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he may wish to appear as. I do not think he would wish to appear as John Mackay because he would not win many votes that way. However, he would be able to do that and the Registration of Political Parties Bill does not prevent it.

The real point of my noble friend's intervention is that the only names on the ballot paper will be those of the independents. Those standing for the political parties will not be there. The noble Baroness's best argument was that it would be too complicated, difficult and would lead to confusion. My noble friend Lord Onslow was quite right in his intervention. Do the Government believe that the Scottish electorate is not capable of understanding that? If it is capable of understanding the PR system, it will be quite capable of wading through a ballot paper. As the noble Baroness, Lady Linklater, said, there are layouts published by the Electoral Reform Society which are perfectly clear.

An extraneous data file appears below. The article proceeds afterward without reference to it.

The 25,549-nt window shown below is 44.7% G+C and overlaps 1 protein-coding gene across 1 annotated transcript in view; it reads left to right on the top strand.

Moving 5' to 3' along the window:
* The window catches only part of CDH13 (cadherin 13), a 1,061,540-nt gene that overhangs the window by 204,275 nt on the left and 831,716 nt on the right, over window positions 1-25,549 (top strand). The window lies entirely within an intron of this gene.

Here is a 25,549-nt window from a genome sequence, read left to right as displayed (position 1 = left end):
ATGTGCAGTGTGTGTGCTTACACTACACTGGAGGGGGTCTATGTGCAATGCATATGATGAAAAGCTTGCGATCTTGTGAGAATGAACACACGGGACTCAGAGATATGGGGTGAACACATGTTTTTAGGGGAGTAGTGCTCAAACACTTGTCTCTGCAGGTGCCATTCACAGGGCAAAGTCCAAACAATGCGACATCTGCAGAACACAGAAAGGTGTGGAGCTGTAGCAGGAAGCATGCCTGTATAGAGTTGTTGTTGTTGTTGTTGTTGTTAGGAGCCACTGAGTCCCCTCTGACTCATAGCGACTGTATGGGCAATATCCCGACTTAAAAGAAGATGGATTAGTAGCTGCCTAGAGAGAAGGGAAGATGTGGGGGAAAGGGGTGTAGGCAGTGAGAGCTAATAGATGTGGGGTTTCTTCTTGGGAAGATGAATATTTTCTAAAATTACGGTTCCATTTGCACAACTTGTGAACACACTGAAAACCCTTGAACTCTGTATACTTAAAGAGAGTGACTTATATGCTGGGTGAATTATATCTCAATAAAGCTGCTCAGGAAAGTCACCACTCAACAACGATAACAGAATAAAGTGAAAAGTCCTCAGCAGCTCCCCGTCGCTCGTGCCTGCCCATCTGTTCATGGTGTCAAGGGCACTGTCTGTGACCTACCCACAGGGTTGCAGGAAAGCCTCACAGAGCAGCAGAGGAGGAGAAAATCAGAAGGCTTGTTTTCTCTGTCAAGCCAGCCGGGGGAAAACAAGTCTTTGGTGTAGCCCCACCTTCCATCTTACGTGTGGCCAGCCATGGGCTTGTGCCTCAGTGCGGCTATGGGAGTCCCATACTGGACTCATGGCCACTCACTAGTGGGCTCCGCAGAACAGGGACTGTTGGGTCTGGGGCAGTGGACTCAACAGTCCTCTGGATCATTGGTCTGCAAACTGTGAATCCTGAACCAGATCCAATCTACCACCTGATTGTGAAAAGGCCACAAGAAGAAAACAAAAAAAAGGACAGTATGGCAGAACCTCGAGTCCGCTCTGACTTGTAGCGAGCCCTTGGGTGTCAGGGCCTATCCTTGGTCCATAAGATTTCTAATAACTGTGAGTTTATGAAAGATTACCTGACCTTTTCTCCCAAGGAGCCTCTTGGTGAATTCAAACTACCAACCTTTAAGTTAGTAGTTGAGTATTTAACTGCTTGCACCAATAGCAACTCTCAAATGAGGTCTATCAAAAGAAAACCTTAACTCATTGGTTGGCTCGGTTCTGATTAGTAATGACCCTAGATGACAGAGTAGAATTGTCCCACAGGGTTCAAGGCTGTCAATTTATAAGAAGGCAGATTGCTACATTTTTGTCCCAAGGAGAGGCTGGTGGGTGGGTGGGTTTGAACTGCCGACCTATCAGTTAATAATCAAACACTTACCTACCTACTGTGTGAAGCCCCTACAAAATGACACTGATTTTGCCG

As the noble Baroness, Lady Ramsay, will know, in Germany, although not all the 150 or so names are put on the ballot paper, the top clutch of names is put on the ballot paper. As we are talking about only 12 names, that is not at all impossible.

It seems to me that leaving the matter to the working group is not good enough. We could leave a great deal of the first part of the Bill to that group because it deals with the way in which the whole system is to work. I believe that this is sufficiently important to be on the face of the Bill and for that reason, I wish to test the opinion of the Committee.

7.29 p.m.

On Question, Whether the said amendment (No. 38) shall be agreed to?

Their Lordships divided: Contents, 59; Not-Contents, 85.